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Volume 434

This week’s coolsh*t is bringing you serpentine space farers, in-cider trading, and a couple quintessentially human stories that could absolutely, definitely, 100% not be created by AI (probably…). Plus the latest coolsh*t podcast, featuring some humans who also haven’t been replaced… yet.

Could AI Do That?

This feels rather timely after last week’s discussion of the current writer’s strike in the US, which is fuelled in part by fears of the supposed existential threat of AI-generated scripts putting real writers out of a job and relegating them back to whatever’s even lower than living in their mothers’ basements eating instant ramen. Did someone say Luddites? Stop that! However, there is a debate currently rumbling away over whether AI programs will be capable of replacing humans in a wide variety of creative disciplines. And, terrifyingly, copywriters are likely to be fairly close to the front of the queue for the chopping block, which is obviously a tragedy. I never said I wasn’t also a Luddite. But to promote the Brooklyn Film Festival, Havas New York have created a pair of videos telling distinctly human tales that a flawless, emotionless machine could never relate to – like the perpetual feeling of failure or a questionable decision to get some dodgy grills. So, could AI tell these stories? I mean, yeah, probably. Or if it can’t now, give it about 6 months or so. But the videos are still a nice idea and play on one of the common current anxieties of creatives whilst also stroking their precious, little, self-important egos. Smart. Due to the wondrous intricacies of WordPress, we can’t embed the videos, so we would implore you to click the link below to watch them.

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Snakes on a Rocket.

The sequel to Snakes on a Plane is finally here. Time to defrost Samuel L. for his 378th leading role. NASA are sending robot snakes to Enceladus, one of Saturn’s 83 moons. Why? To search for aliens, obviously. And to create the type of headlines that will get morons to talk about them in newsletters. It does seem like NASA enjoy leaning in with some of their initiatives to the sensibility of the JRE-listening, DMT-toking, bro science-repeating type of individual who corners people at parties to talk about mechanical elves and how the Mayans technically invented mobile phones. Bear in mind this follows on from the DART mission in which NASA decided to essentially play space billiards by launching rockets into asteroids. And clearly the acronym division at NASA are working overtime, as they’ve decided to call these robot serpents the ‘EELS’ (or Exobiology Extant Life Surveyors). It gets to a certain point when you have to wonder what comes first, the acronym or the idea. Kitted out with “first-of-a-kind rotating propulsion units”, the EELS can traverse both the white, icy surface of Enceladus as well as underwater, with tech in their heads able capture their surroundings in 3D and beam real-time video back to their operators. I’ll give you aliens being discovered by 2030 at 4/1 – email if you fancy a piece of that action.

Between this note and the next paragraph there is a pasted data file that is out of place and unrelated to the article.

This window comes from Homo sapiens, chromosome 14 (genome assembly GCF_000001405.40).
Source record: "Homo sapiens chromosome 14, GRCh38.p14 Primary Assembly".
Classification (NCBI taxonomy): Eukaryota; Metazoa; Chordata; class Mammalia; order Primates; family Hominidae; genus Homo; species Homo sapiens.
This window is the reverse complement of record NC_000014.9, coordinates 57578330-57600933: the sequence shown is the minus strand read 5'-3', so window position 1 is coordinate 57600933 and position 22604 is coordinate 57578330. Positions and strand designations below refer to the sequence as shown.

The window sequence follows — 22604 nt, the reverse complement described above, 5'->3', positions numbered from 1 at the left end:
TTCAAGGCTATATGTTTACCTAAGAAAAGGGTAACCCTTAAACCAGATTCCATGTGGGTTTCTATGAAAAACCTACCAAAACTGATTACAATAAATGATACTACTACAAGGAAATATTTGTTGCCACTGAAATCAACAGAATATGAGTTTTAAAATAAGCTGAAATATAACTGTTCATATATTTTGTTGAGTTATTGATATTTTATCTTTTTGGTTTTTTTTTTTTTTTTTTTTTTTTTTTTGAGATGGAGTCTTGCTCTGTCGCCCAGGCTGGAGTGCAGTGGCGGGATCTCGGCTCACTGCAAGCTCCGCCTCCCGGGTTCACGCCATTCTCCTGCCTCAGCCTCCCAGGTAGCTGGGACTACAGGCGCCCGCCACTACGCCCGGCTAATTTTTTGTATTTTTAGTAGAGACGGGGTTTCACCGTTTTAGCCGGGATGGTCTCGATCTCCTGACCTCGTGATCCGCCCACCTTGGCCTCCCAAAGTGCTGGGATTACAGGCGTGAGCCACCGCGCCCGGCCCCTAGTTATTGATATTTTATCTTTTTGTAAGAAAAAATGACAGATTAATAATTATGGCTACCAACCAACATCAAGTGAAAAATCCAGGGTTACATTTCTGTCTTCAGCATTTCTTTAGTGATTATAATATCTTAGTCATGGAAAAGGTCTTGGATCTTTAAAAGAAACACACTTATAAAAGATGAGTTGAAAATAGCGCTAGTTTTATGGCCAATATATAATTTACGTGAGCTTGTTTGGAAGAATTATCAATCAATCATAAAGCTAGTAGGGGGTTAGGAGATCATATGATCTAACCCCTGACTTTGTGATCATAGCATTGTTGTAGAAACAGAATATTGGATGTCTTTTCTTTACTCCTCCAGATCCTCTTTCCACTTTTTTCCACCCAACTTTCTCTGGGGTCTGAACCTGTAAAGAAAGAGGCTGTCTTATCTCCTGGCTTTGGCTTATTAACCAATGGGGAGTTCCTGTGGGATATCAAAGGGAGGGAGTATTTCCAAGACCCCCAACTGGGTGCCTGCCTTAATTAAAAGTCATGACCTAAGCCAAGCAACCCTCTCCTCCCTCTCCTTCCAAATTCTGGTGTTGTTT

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Dream Big.

Grenfell Athletic FC was founded by youth centre manager Rupert Taylor following the fire that engulfed the tower in 2017, with the initial idea just being to offer a glimmer of positivity and an outlet for the survivors, bereaved and wider community. Since then, the club has grown and grown, having received support from brands such as Mercedes and Cadbury’s. And now they’ve got their very own kit launch in partnership with Nike. And this isn’t your standard kit launch featuring moody multi-millionaires smouldering at a lens whilst wishing they were literally anywhere else. The ‘Dream Carriers’ kit carries drawings of the dreams (try saying that 3 times fast) and ambitions of the community’s young people, and the campaign focusses on bringing those real human stories to life – plus a little narration from AJ Tracey for good measure. The dreams mentioned by the kids include buying their mum a house, being the first singer/astronaut, and becoming an estate agent. That last one feels a little less ambitious, but it could at least come in handy for the first kid.